Europe’s shared banknotes and coins will turn 20 years old in the new year

FRANKFURT, Germany –

The European Central Bank is celebrating 20 years of euro banknotes and coins as member states grapple with the impact of the pandemic on the economy and the European Union builds a new level of financial cooperation. to help promote recovery.

The event was marked at midnight on New Year’s Eve with a display of blue and yellow lights, the colors of the EU, projected over its headquarters skyscraper in Frankfurt, Germany.

The introduction of banknotes and coins in 12 countries on 1 January 2002, was a major logistical undertaking, following the introduction of the euro for accounting purposes and three years of electronic payments. before that, on 1 January 1999. Today, the euro is used in 19 of the 27 EU countries.

The introduction of cash saw the new euro coins and banknotes quickly replacing the German mark, French franc and Italian lire in ATMs, cash registers, wallets and purses. Customers who have paid with the store’s old currency will receive change in euros at a fixed exchange rate. That swept the old coins out of circulation as people used what was left of the nation’s cash.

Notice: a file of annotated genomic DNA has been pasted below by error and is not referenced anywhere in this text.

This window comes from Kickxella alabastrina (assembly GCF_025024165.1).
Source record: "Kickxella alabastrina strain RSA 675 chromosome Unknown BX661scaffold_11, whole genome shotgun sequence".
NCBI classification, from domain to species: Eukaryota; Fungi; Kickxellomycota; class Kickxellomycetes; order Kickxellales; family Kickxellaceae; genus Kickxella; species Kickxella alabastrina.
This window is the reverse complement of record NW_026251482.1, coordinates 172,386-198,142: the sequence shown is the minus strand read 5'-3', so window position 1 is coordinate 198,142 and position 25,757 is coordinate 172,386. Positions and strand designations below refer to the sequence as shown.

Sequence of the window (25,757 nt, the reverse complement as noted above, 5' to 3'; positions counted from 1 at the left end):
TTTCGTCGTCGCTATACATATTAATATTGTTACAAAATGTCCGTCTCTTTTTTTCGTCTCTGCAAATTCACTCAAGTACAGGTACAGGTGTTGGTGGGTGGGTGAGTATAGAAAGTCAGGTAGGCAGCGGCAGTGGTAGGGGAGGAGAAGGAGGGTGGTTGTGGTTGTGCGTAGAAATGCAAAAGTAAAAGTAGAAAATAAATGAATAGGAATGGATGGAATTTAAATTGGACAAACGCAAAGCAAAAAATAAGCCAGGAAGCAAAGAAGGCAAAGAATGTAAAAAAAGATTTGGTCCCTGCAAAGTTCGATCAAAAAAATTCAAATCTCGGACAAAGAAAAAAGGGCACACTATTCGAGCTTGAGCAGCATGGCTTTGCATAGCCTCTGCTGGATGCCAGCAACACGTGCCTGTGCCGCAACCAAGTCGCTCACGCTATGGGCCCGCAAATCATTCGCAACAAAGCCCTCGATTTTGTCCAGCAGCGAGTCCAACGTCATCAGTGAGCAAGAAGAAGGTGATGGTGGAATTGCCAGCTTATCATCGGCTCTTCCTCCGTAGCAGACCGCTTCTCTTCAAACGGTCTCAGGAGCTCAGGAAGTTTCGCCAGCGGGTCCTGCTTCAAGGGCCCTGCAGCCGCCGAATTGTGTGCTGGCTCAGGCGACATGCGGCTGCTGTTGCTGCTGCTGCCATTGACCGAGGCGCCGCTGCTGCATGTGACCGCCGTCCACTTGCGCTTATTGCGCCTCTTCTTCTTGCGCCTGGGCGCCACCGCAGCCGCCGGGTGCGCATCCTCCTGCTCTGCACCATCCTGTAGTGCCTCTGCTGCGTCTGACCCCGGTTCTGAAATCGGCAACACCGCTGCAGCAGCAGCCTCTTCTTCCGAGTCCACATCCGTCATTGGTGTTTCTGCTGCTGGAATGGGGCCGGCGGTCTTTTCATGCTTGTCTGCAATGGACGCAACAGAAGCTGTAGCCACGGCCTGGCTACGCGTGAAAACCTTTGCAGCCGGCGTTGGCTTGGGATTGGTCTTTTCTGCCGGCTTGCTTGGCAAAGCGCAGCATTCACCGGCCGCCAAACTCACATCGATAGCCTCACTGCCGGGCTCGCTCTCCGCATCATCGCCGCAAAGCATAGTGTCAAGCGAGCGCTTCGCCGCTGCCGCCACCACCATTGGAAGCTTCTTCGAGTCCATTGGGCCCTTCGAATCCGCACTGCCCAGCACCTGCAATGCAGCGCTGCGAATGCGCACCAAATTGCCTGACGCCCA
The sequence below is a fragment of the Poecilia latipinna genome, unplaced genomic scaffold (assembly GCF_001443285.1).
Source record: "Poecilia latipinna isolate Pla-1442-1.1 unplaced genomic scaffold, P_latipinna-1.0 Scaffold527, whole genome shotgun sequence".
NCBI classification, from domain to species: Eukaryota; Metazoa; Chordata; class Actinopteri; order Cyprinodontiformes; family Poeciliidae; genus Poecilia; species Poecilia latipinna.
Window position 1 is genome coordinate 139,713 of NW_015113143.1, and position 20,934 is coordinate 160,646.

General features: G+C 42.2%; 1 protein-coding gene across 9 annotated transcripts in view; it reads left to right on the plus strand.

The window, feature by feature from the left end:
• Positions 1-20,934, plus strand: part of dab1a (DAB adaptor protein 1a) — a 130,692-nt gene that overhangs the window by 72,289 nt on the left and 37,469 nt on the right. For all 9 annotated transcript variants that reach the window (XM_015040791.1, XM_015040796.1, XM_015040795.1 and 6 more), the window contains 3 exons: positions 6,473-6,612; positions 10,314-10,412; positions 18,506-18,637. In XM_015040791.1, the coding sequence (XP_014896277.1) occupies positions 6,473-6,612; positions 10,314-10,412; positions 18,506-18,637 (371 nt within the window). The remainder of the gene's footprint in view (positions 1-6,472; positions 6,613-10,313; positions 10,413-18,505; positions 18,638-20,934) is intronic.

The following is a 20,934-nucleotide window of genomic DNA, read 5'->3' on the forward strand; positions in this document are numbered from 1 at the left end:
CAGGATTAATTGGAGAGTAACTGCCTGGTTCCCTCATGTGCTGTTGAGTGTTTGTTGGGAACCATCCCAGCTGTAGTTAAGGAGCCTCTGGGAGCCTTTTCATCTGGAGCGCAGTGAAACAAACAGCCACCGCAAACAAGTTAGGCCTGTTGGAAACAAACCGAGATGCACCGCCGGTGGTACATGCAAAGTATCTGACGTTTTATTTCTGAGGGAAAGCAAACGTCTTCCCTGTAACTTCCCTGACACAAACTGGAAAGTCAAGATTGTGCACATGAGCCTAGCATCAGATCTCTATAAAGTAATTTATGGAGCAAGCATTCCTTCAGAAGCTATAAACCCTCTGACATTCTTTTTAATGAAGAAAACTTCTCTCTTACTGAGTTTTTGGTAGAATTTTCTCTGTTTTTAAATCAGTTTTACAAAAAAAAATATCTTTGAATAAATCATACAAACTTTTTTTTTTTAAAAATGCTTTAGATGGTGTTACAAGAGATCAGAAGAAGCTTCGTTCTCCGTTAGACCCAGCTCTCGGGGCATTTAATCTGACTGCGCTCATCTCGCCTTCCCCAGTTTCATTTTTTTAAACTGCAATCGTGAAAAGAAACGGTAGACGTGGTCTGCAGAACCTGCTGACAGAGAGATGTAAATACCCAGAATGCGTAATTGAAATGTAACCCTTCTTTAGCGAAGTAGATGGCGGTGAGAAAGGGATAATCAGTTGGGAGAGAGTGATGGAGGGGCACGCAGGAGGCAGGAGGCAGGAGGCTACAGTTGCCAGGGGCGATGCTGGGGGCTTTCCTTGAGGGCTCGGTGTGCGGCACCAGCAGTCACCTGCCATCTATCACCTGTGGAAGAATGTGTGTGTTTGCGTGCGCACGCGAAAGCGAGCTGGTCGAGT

ECB President Christine Lagarde said in a video message that “the euro has become a signal of stability and solidity around the world, thanks to you hundreds of millions of Europeans have trusted it, already Give it strength, confidence and trade with it every day.”

The bank plans to redesign the banknotes, with a final decision on the new look expected in 2024. Initial designs with windows, doors and common bridges from different eras do not represents any particular place or monument that has undergone a relatively minor update since the Introduction.

The euro has experienced ups and downs since its launch as a major project of European integration. The monetary union faced speculation that it would fall apart during a protracted crisis over government and banking debt between 2011 and 2015. The head of the European Central Bank Mario Draghi helped end market turmoil with a promise to “do whatever it takes” on July 26, 2012 to preserve the euro, followed by an offer of the ECB on purchasing government debt from countries facing high borrowing costs.

Under current head Christine Lagarde, the central bank launched a 1.85 trillion euro ($2.1 trillion) bond-buying program to reduce borrowing costs for companies so they can get through the worst phase of the pandemic.

In response to the pandemic, European Union governments have taken a further step towards economic and financial integration by agreeing to borrow money together for the EU’s Next Generation recovery fund. 807 billion euros. The purpose of the fund is to support post-pandemic recovery by funding projects that help the economy reduce carbon dioxide emissions to combat climate change and support increased use of digital technology. .

Ireland’s Finance Minister Paschal Donohoe, who heads the Eurogroup panel of finance ministers from member countries, said that the currency “has solidified its foundation over the past 20 years. It has proven itself to be brave. in dealing with major challenges and major crises.”

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